Five Questions with Chris Simmons

Born and raised in Alabama, guitarist Chris Simmons has seen his fair share of the world, but Huntsville (birthplace of Wikipedia co-founder Jimmy Wales and home of NASA’s Marshall Space Flight Center) is were he lays his hat.

Simmons’ sound is described as an “energetic rock ‘n’ roll and blues affair, seasoned with raw Southern soul,” a sound which can be found on four solo records — most recently The Blues Days of Christmas. He’ll play Emerald Lounge on Saturday, April 13. The Chuck Beattie Band and Big Gene & Danny Lee’s Loud Pack also perform. 9 p.m., $8.

Mountain Xpress: You’ve traveled to and lived in a number of places, but you returned to your roots in Alabama. How do you think Alabama has impacted your sound, and does a sense of place play a role in your songwriting?
Chris Simmons: I feel more like myself when I’m living in Alabama, if that makes sense. I chased some dreams to Austin and Los Angeles and I had fun and learned a lot, but North Alabama is my spot in the universe. One big reason I came back is because I wanted to start my family near my and my wife’s families, but home had been calling me back for a while.  It’s about family, the folks, the beauty, the weather. It’s just in the air. I love to travel and see new places and meet all different kinds of people, but my roots are definitely here.  I’m happiest when I set my anchor here and when I’m happy and relaxed, my creativity flows freely.

Can you tell us a story from your five years of touring with Leon Russell? Or perhaps a piece of advice he imparted?
Playing with Leon was definitely a surreal experience at first.  I had to up my game a good bit to fit in. He’s very knowledgeable, musically. Lotsa new chords for me! I learned so much from my time with Leon, it’s impossible to explain what you learn from playing with, writing with and just being around a Legend of his experience and wisdom. I was able to just watch him and pay attention and learn that way. I treasure being able to say I wrote a couple of songs with him, and [that] the conversations I was able to have about songwriting [were] with one of the most prolific songwriters of all time.

Rock, blues and soul are all important elements in your sound, but are there any other musical influences (or maybe not influences, but favorite genres/musicians/albums you listen to) that might surprise us?
I do love rock ‘n’ roll and blues and a lot of the classic soul music, but I also love classic country like Merle, Cash, Willie, Waylon, Conway, Hank, Hank Jr. and Lynyrd Skynyrd. I often listen to Southern gospel bluegrass on Sunday mornings. We have a very cool radio station right nearby that plays only classic country, except on Sunday mornings, they do a few hours of Southern gospel bluegrass.  I love the Foo Fighters, Queens of the Stone Age, Eagles of Death Metal and Sabbath. I love the Bee Gees, too. I just love a great song, an understated heartfelt vocal, a sweet guitar tone, a powerful guitar tone, a scream that comes from the heart and gut at the same time, thick sweet harmonies like Freddie and the Gibbs did it, a loose raw harmony like Keith does it, a driving drum beat, a simple bass thump, or an intricate bass line like Paul does it.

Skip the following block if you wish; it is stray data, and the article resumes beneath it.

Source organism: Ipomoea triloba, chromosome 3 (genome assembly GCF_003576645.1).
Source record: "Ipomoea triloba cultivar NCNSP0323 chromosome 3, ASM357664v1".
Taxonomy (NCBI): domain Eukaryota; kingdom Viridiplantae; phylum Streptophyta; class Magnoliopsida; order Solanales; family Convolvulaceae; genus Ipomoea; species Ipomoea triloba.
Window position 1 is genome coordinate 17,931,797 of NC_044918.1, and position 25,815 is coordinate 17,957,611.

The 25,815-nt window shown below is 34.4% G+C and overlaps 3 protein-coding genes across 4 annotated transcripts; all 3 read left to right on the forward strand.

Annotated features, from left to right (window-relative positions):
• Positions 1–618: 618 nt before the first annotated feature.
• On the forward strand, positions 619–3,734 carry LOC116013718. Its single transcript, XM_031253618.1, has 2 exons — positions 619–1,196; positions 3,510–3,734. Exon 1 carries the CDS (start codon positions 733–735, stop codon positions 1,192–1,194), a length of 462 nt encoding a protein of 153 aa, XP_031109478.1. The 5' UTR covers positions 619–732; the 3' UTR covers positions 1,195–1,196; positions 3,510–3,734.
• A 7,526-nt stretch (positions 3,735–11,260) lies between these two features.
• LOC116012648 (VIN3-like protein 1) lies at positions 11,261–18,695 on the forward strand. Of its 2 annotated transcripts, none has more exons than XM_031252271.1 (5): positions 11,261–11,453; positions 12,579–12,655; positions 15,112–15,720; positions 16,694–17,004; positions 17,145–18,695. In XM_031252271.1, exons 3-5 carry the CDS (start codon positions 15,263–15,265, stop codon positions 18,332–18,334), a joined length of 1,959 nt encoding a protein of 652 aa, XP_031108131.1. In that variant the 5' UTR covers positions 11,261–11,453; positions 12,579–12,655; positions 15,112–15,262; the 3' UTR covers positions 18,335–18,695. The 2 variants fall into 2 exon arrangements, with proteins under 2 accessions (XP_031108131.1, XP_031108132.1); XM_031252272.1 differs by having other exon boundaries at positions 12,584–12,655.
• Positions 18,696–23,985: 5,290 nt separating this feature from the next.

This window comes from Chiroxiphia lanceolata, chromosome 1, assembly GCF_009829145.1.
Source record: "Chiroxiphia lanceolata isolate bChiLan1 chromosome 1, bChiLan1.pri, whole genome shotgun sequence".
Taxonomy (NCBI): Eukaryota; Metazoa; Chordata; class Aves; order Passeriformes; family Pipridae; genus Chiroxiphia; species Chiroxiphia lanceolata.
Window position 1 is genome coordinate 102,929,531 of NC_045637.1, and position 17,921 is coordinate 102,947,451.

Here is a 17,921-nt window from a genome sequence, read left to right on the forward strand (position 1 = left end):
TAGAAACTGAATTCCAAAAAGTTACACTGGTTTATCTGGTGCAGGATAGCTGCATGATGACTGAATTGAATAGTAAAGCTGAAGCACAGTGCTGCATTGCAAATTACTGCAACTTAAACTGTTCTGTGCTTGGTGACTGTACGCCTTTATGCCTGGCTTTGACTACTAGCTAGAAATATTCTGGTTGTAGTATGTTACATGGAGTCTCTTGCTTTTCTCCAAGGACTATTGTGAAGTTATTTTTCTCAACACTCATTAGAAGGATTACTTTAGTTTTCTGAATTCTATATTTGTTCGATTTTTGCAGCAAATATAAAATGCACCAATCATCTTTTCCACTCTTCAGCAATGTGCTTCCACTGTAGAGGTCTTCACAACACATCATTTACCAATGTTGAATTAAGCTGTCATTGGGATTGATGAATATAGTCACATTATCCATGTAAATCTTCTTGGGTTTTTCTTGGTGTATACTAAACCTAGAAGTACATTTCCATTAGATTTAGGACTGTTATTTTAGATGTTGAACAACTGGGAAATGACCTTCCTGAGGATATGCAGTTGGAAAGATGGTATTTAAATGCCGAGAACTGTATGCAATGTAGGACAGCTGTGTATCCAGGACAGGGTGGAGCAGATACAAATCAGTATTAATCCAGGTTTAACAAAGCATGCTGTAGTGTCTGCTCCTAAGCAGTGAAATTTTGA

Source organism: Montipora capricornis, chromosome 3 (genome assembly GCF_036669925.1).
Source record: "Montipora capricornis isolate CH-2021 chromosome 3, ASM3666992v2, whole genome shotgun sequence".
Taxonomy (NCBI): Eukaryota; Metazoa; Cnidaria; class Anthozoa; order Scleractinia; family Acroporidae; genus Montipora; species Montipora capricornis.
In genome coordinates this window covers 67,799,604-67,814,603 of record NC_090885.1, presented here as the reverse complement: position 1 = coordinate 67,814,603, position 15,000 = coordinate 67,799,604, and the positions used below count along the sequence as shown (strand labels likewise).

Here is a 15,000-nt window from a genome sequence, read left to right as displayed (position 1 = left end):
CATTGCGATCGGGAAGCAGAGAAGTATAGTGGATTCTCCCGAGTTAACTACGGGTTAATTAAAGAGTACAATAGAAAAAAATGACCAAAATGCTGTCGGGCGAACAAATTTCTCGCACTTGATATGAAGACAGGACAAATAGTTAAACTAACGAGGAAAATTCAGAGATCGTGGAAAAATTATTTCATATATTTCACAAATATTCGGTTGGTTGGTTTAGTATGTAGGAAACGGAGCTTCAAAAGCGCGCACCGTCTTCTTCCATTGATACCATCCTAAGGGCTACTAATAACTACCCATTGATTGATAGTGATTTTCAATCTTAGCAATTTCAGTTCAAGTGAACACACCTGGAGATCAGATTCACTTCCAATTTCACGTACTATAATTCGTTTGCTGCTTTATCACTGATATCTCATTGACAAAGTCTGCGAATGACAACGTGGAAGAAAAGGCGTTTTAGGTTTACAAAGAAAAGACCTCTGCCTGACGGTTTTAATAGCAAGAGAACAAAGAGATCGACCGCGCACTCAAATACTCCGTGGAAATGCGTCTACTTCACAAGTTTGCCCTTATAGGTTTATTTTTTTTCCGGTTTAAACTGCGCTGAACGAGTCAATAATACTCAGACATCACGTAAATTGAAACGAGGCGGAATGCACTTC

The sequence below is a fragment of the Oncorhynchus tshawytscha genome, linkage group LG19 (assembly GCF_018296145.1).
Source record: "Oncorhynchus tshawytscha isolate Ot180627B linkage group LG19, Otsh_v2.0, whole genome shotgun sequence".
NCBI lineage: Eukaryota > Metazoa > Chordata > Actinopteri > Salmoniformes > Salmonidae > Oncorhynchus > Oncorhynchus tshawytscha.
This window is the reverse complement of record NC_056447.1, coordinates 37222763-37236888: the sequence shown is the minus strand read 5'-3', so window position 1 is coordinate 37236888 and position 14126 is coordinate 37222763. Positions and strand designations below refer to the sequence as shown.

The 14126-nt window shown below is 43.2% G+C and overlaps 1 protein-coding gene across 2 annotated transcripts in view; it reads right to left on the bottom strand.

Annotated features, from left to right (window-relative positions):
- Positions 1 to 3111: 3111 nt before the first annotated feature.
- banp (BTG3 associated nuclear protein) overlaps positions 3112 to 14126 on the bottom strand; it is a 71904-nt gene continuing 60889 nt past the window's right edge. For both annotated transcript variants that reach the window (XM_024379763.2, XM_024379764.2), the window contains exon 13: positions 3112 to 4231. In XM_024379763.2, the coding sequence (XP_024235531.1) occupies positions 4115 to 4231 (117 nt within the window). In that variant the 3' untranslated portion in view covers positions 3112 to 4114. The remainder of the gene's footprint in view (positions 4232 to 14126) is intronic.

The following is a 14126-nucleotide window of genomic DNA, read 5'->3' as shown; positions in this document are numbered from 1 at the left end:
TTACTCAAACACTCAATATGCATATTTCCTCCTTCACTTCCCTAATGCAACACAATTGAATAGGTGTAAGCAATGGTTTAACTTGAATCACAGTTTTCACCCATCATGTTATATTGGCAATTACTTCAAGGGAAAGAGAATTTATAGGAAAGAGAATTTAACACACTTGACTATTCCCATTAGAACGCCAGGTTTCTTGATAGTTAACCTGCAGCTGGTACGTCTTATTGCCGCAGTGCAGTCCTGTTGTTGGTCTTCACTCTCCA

Your videos and press photos suggest a level of showmanship. Do you have a stage persona? If so, tell us about that character. If not, tell us how you psyche yourself up to take the stage.
I am usually much more laid back off stage, up ‘til a few minutes before show time. I don’t listen to any certain music or slap myself in the face or anything like that. The audience and atmosphere usually get me sparked up. I do some light singing to warm up the voice a little. About five minutes before show time, I do a bit of stretching and loosening my arms and hands up by shaking them around. I shake my legs around a bit, something I call “shaking out the gooses”. Silly, I know. Kind of a cross between “shaking it off” and getting “loose as a goose,” to get the oxygen and blood flowing in a more relaxed fashion [and] to take it down a notch. I get happy and excited, so I have to relax a little. Once I’m out there, I’m right between the audience and the band and my guitar amps. That’s great place to be. When I’m there, I’m definitely not so laid back. Some nights it can be a truly magical experience

What projects do you currently have in the works, and what should we expect from you in the future?
I had been planning on doing another full-on rock ‘n roll and blues album, but I’ve kind of had a change of heart. I played 98-percent of all of the parts on my last three CDs and that was the general plan this time, but now I’m really wanting to do the next one with my full band. So, I’m going to have to put it off for a little while. It will take a bit more time to get ready for it, but it won’t take nearly as long to track it. I think I’m going to do an acoustic CD in the meantime. I have a handful of songs that I’ve written that don’t necessarily fit into the rock ‘n’ roll and blues theme, but I think they are good tunes. I’ve been co-writing and producing some things with some friends of mine. I’m always writing songs and looking to write songs with other folks, but the main thing I’m working on is getting Chris Simmons and Royal Blue into the eyes and ears of all the good people of world.

About Alli Marshall
Alli Marshall is the arts section editor at Mountain Xpress. She's lived in Asheville for more than 20 years and loves live music, visual art, fiction and friendly dogs. Alli is the winner of the 2016 Thomas Wolfe Fiction Prize and the author of the novel "How to Talk to Rockstars," published by Logosophia Books. Follow me @alli_marshall

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